When you think about it, you realize that at some or the other point in time, all of us, every single one of us, in the comfort of our rooms, of our solitary corner, and in the discomfort of our loneliness, our desperation, our misery, have listened to Hybrid Theory and Meteora to try and get through what seemed to be an endless night filled with hopelessness and desolation, a night that kept reoccurring continuously in a phase of our lives where we were angry at the world and the people in it, angry at the lives we led, angry about our inability to make sense of what we were doing with it, and yet we were still alive at the end of the night and that was there was something about Hybrid Theory and Meteora that helped us survive that horrible night.
Was it our strength that got through all those nights? Were we still hopeful of what was there in the future when we were living those nights and survived through them? Was the fact that Hybrid Theory and Meteora sounded radically different from what we’d heard until then that kept us alive to fight another day? Or was it that those albums validated our issues, our troubles, and brought them out to the world for people to listen and connect to?
I remember the time when I was 14. I was in school. I spent more time panicking and trying to make sense of the world and failing and getting depressed. There was no reason for me to be that way. I had awesome people around me, both at home and at school. Everything seemed to be going fine, nothing was out of place. But I was miserable. Everything seemed like it was falling apart. I had friends, but I wondered if they were people who actually cared about me. I used to practice smiling at home. I used to talk to myself as I cycled to the school. I looked from heights and wondered how the world would be if I fell. I never had any hope of escaping it all. I felt trapped, felt lost. It sounds dramatic, but that’s because it is. The anger, the frustration, the sadness, the pointlessness of existence, everything made its way to staying there inside my head. Each thought was a scar. A painful reminder of a horrible time.
There was no way out for me. I couldn’t talk to anyone, I couldn’t trust anyone. People had their lives and there was no place for me. I was possessed with a problem that I didn’t fully understand. That’s when I took up writing. I tried to express myself in the little English I knew back then. Written word was how I survived. The first year of writing barely helped. It did nothing. I didn’t know what I was trying to achieve by writing. It just helped me learn to channelize my mental state onto a paper. And then I started listening to Linkin Park. Then the truth dawned upon me. I wasn’t writing to learn to distract myself. I wasn’t writing to try and get people to listen to me. I was writing because I was hurt, and because I really wanted to get better. Linkin Park made me realize that writing was how I could try and repair my mind. Restore my confidence. Heal myself.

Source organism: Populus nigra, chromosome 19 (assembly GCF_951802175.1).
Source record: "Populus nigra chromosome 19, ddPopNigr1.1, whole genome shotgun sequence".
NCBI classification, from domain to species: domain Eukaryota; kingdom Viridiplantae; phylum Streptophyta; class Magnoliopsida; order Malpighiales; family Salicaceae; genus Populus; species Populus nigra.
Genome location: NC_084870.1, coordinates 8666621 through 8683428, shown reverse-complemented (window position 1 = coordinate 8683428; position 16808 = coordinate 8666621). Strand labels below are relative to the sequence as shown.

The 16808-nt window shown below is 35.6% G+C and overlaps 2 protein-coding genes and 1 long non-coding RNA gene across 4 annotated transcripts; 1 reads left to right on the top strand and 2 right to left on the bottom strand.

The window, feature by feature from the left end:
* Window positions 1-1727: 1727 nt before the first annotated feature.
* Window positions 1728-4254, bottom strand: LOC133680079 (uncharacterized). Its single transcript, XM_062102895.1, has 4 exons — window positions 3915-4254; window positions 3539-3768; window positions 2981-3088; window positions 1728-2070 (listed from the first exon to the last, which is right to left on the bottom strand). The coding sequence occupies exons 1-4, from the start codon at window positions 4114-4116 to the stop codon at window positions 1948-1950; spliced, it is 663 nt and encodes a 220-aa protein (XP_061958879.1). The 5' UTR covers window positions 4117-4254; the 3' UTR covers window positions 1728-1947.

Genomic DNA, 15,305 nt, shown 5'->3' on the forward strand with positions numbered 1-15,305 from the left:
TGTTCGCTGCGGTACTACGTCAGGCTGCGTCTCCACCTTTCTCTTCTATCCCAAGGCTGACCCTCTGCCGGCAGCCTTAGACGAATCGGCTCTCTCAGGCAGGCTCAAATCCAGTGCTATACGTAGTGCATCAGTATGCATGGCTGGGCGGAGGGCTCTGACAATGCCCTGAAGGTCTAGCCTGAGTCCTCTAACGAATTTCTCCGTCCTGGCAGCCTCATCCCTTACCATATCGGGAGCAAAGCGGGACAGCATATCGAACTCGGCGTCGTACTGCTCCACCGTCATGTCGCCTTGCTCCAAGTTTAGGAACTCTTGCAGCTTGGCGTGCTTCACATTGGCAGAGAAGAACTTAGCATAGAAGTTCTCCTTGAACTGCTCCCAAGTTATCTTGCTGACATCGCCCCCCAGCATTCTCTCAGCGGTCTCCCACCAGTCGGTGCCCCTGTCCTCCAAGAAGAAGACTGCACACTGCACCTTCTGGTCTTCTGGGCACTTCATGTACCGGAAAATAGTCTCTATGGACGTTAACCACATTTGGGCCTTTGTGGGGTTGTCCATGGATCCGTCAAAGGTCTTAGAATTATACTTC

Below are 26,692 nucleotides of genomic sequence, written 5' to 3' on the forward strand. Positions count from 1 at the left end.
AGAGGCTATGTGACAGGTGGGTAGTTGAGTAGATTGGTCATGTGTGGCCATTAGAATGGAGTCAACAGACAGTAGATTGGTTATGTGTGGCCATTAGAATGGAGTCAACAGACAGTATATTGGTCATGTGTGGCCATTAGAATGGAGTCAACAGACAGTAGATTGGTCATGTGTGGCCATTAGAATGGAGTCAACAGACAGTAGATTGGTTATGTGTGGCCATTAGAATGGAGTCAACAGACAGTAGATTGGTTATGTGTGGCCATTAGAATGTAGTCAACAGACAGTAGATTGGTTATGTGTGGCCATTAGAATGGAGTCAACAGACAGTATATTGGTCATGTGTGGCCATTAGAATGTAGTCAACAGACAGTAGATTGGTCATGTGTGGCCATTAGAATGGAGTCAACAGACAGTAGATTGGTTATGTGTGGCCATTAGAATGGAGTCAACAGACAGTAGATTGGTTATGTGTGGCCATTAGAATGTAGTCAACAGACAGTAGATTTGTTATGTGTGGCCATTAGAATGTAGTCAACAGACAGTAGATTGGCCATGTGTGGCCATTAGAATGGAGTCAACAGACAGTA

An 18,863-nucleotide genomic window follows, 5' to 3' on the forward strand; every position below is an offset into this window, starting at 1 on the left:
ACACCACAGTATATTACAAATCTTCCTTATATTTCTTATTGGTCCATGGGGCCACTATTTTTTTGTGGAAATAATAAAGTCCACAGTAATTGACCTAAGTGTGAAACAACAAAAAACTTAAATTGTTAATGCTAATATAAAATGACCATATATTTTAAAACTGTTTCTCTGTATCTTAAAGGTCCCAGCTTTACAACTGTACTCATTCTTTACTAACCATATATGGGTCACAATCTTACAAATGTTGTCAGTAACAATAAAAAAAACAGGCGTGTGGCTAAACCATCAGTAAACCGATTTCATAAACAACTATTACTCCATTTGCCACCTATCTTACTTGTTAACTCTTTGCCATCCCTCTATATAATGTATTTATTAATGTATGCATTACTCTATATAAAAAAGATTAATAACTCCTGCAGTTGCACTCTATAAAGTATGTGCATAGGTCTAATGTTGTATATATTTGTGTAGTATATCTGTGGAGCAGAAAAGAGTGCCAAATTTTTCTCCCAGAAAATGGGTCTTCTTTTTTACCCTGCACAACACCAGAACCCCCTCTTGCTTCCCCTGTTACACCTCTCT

Linkin Park was how most of us made through that phase of our lives. We had Chester Bennington, a man in whose voice you could feel the agony of being in pain and also the joy that comes with helping people reach the end of worst nightmares. A man who sounded as sharp and painful as an expert swordsman’s sword dancing and fending enemies with ease and grace while getting hurt. We were living in the dark, we saw no end to our sadness and the darkness that we lived in, and Linkin Park came along, with Chester at its helm, to let us know that there was light somewhere out there, that we are not alone, that they were here for and with us.
Depression is a terrible thing. It is traumatic. There’s no other way around this. Depression is real. It is right there, it is an actual thing that affects people. The emotional damage caused is unquantifiable and immeasurable. As the lyrics in Papercut put it, it is a whirlwind inside of the head. A voice on the back of the head, screaming in the silence, whose echoes remain resounding forever. A numbness in the brain, and yet there is pain. You can feel it. It is there. A living, breathing entity that exists solely to rip your peace apart and introduce to your brain the element of chaos. It is a very steep downward spiral from there. The descent into darkness. There is nothing more horrible than what is at the end of the spiral.